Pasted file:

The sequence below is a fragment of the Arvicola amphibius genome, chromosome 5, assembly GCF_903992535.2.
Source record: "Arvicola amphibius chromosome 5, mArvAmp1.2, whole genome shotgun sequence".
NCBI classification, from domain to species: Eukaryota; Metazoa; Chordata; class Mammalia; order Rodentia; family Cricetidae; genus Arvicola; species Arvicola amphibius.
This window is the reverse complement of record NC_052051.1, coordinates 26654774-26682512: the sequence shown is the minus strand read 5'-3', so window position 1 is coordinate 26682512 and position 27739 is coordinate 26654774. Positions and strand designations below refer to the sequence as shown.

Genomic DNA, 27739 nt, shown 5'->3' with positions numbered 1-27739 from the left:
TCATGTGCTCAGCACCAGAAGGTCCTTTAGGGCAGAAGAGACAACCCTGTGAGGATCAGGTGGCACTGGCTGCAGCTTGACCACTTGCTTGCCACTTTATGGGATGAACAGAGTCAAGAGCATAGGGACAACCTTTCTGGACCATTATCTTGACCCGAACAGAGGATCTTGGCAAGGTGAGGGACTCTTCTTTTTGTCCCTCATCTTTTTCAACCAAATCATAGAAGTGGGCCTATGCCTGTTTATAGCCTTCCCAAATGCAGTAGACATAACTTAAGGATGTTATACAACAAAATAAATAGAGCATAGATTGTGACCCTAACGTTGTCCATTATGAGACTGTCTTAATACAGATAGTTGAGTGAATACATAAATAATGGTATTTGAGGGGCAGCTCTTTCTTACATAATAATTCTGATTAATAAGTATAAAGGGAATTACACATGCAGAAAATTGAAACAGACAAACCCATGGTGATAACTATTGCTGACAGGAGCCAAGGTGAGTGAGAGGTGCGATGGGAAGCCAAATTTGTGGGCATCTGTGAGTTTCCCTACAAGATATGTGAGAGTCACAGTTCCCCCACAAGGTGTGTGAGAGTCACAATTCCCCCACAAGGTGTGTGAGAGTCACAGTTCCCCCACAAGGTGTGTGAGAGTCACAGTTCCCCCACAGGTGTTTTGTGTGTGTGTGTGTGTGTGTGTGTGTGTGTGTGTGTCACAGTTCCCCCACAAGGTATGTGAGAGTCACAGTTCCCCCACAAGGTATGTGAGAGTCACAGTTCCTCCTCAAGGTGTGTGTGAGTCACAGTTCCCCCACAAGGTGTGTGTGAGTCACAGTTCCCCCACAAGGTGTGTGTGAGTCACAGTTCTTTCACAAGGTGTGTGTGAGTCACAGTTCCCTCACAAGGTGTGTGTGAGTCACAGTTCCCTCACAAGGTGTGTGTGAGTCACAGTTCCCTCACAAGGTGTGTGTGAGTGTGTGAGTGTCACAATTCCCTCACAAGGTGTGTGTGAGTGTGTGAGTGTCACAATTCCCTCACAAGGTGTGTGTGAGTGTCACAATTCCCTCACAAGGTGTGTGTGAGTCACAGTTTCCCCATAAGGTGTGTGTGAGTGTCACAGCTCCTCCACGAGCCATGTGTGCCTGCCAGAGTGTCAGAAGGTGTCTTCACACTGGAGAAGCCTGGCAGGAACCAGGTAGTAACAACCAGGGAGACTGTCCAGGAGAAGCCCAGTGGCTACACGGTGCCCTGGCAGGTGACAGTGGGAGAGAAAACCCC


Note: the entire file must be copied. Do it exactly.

The sequence below is a fragment of the Arvicola amphibius genome, chromosome 5, assembly GCF_903992535.2.
Source record: "Arvicola amphibius chromosome 5, mArvAmp1.2, whole genome shotgun sequence".
NCBI classification, from domain to species: Eukaryota; Metazoa; Chordata; class Mammalia; order Rodentia; family Cricetidae; genus Arvicola; species Arvicola amphibius.
This window is the reverse complement of record NC_052051.1, coordinates 26654774-26682512: the sequence shown is the minus strand read 5'-3', so window position 1 is coordinate 26682512 and position 27739 is coordinate 26654774. Positions and strand designations below refer to the sequence as shown.

Genomic DNA, 27739 nt, shown 5'->3' with positions numbered 1-27739 from the left:
TCATGTGCTCAGCACCAGAAGGTCCTTTAGGGCAGAAGAGACAACCCTGTGAGGATCAGGTGGCACTGGCTGCAGCTTGACCACTTGCTTGCCACTTTATGGGATGAACAGAGTCAAGAGCATAGGGACAACCTTTCTGGACCATTATCTTGACCCGAACAGAGGATCTTGGCAAGGTGAGGGACTCTTCTTTTTGTCCCTCATCTTTTTCAACCAAATCATAGAAGTGGGCCTATGCCTGTTTATAGCCTTCCCAAATGCAGTAGACATAACTTAAGGATGTTATACAACAAAATAAATAGAGCATAGATTGTGACCCTAACGTTGTCCATTATGAGACTGTCTTAATACAGATAGTTGAGTGAATACATAAATAATGGTATTTGAGGGGCAGCTCTTTCTTACATAATAATTCTGATTAATAAGTATAAAGGGAATTACACATGCAGAAAATTGAAACAGACAAACCCATGGTGATAACTATTGCTGACAGGAGCCAAGGTGAGTGAGAGGTGCGATGGGAAGCCAAATTTGTGGGCATCTGTGAGTTTCCCTACAAGATATGTGAGAGTCACAGTTCCCCCACAAGGTGTGTGAGAGTCACAATTCCCCCACAAGGTGTGTGAGAGTCACAGTTCCCCCACAAGGTGTGTGAGAGTCACAGTTCCCCCACAGGTGTTTTGTGTGTGTGTGTGTGTGTGTGTGTGTGTGTGTGTGTCACAGTTCCCCCACAAGGTATGTGAGAGTCACAGTTCCCCCACAAGGTATGTGAGAGTCACAGTTCCTCCTCAAGGTGTGTGTGAGTCACAGTTCCCCCACAAGGTGTGTGTGAGTCACAGTTCCCCCACAAGGTGTGTGTGAGTCACAGTTCTTTCACAAGGTGTGTGTGAGTCACAGTTCCCTCACAAGGTGTGTGTGAGTCACAGTTCCCTCACAAGGTGTGTGTGAGTCACAGTTCCCTCACAAGGTGTGTGTGAGTGTGTGAGTGTCACAATTCCCTCACAAGGTGTGTGTGAGTGTGTGAGTGTCACAATTCCCTCACAAGGTGTGTGTGAGTGTCACAATTCCCTCACAAGGTGTGTGTGAGTCACAGTTTCCCCATAAGGTGTGTGTGAGTGTCACAGCTCCTCCACGAGCCATGTGTGCCTGCCAGAGTGTCAGAAGGTGTCTTCACACTGGAGAAGCCTGGCAGGAACCAGGTAGTAACAACCAGGGAGACTGTCCAGGAGAAGCCCAGTGGCTACACGGTGCCCTGGCAGGTGACAGTGGGAGAGAAAACCCC